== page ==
Myanmar junta to let loyal civilians carry licensed arms
Experts worry that it would empower pro-junta groups and help escalate the violence and near-daily clashes
February 13, 2023 1:20 AM
Military-ruled Myanmar is set to allow civilians "loyal to the state" to apply for licences to carry firearms, according to media reports and an unverified government document.
The leaked document, purported to originate from the home ministry, was reviewed by Reuters and other media. It set out criteria for those seeking a gun licence.
The move comes almost two years after the Myanmar military's coup and at a time when the regime is facing ever-growing resistance nationwide from People's Defense Forces (PDFs) and ethnic armed organizations.
Experts worry that allowing civilians to carry guns would empower pro-junta groups and only serve to escalate the violence and near-daily clashes between the military and armed resistance forces that have raged nationwide.
The conditions that figured in the document included an age threshold of 18 years and a demonstrable need for a gun for security purposes, in addition to the loyalty requirement.
Reuters could not immediately verify the 15-page document, and it was unclear when such a law would take effect. Telephone calls to a military spokesperson to seek comment went unanswered.
The document provides for members of counter-insurgency bodies, officially formed militias and those retired from the military to carry pistols, rifles and submachine guns so long as they have such a permit.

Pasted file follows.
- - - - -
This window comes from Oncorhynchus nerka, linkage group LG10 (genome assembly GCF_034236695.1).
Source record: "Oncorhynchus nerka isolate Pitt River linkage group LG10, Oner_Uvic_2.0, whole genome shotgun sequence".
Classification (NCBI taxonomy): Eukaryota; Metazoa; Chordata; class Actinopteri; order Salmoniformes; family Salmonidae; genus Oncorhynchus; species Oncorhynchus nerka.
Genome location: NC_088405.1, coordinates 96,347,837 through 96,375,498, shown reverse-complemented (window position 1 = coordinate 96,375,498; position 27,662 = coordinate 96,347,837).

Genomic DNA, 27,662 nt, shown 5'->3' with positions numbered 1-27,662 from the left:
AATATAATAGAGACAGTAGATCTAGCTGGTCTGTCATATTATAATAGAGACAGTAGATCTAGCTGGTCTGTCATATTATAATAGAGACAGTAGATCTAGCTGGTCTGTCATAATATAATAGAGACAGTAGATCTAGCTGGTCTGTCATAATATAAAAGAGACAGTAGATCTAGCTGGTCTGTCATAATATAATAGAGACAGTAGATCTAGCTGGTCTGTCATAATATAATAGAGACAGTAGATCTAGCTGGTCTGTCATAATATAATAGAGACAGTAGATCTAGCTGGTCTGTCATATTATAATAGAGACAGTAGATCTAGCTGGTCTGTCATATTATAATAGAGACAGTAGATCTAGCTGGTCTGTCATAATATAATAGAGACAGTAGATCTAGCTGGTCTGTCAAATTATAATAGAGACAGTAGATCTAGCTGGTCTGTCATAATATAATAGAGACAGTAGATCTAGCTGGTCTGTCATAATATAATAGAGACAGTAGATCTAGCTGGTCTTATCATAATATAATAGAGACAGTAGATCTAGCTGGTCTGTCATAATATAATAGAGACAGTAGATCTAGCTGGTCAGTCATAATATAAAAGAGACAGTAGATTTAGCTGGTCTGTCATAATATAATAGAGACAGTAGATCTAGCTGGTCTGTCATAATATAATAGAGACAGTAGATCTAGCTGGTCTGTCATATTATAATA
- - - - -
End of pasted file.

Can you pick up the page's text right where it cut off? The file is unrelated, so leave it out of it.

It added that the military government would have the right to import and sell firearms and ammunition licensed by the defence ministry.
Anti-regime activists have denounced the new policy.
The new policy is a supplement to a policy originally introduced in 1977 during the military regime led by the late dictator General Ne Win. The policy was subsequently halted after the 1988 pro-democracy uprising.
Since then, only some retired military personnel and well-known business people have been allowed to hold weapons by special permit.
Junta supporters have welcomed the new policy, saying that it will make it easier for pro-regime militia to access arms for self-defense.
The Southeast Asian country's top generals led a putsch in February 2021 after five years of tense power-sharing under a quasi-civilian political system created by the military.
US-based conflict monitoring group Acled says about 19,000 people died last year as the military's crackdown on protests led many to take up arms against the junta.
About 1.2 million people have been displaced in the strife and more than 70,000 have left the country, according to the UN, which has accused the military of war crimes and crimes against humanity.